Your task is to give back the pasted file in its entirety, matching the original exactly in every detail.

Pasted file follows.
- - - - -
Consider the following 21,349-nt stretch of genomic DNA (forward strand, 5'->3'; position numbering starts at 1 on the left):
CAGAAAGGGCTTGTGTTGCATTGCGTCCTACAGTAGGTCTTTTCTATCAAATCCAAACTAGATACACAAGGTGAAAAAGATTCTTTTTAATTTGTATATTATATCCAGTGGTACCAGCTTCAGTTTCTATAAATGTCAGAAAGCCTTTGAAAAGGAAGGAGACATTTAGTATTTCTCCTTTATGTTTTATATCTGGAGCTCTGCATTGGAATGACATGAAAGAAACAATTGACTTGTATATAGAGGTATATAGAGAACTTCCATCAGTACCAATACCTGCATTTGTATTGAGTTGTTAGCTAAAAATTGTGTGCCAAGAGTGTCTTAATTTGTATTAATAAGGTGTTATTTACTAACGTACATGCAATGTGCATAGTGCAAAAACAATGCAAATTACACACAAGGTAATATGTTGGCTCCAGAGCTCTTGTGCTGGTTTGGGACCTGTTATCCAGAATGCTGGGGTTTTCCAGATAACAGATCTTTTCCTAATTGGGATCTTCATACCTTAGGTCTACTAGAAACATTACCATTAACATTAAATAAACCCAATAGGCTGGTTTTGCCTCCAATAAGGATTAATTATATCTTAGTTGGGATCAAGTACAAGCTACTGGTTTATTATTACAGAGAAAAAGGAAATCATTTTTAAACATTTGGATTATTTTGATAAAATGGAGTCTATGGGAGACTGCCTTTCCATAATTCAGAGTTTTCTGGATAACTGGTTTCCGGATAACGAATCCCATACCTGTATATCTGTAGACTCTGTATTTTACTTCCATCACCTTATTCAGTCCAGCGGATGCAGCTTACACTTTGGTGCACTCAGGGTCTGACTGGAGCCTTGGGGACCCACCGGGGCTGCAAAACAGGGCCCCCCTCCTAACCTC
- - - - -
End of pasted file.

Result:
Consider the following 21,349-nt stretch of genomic DNA (forward strand, 5'->3'; position numbering starts at 1 on the left):
CAGAAAGGGCTTGTGTTGCATTGCGTCCTACAGTAGGTCTTTTCTATCAAATCCAAACTAGATACACAAGGTGAAAAAGATTCTTTTTAATTTGTATATTATATCCAGTGGTACCAGCTTCAGTTTCTATAAATGTCAGAAAGCCTTTGAAAAGGAAGGAGACATTTAGTATTTCTCCTTTATGTTTTATATCTGGAGCTCTGCATTGGAATGACATGAAAGAAACAATTGACTTGTATATAGAGGTATATAGAGAACTTCCATCAGTACCAATACCTGCATTTGTATTGAGTTGTTAGCTAAAAATTGTGTGCCAAGAGTGTCTTAATTTGTATTAATAAGGTGTTATTTACTAACGTACATGCAATGTGCATAGTGCAAAAACAATGCAAATTACACACAAGGTAATATGTTGGCTCCAGAGCTCTTGTGCTGGTTTGGGACCTGTTATCCAGAATGCTGGGGTTTTCCAGATAACAGATCTTTTCCTAATTGGGATCTTCATACCTTAGGTCTACTAGAAACATTACCATTAACATTAAATAAACCCAATAGGCTGGTTTTGCCTCCAATAAGGATTAATTATATCTTAGTTGGGATCAAGTACAAGCTACTGGTTTATTATTACAGAGAAAAAGGAAATCATTTTTAAACATTTGGATTATTTTGATAAAATGGAGTCTATGGGAGACTGCCTTTCCATAATTCAGAGTTTTCTGGATAACTGGTTTCCGGATAACGAATCCCATACCTGTATATCTGTAGACTCTGTATTTTACTTCCATCACCTTATTCAGTCCAGCGGATGCAGCTTACACTTTGGTGCACTCAGGGTCTGACTGGAGCCTTGGGGACCCACCGGGGCTGCAAAACAGGGCCCCCCTCCTAACCTC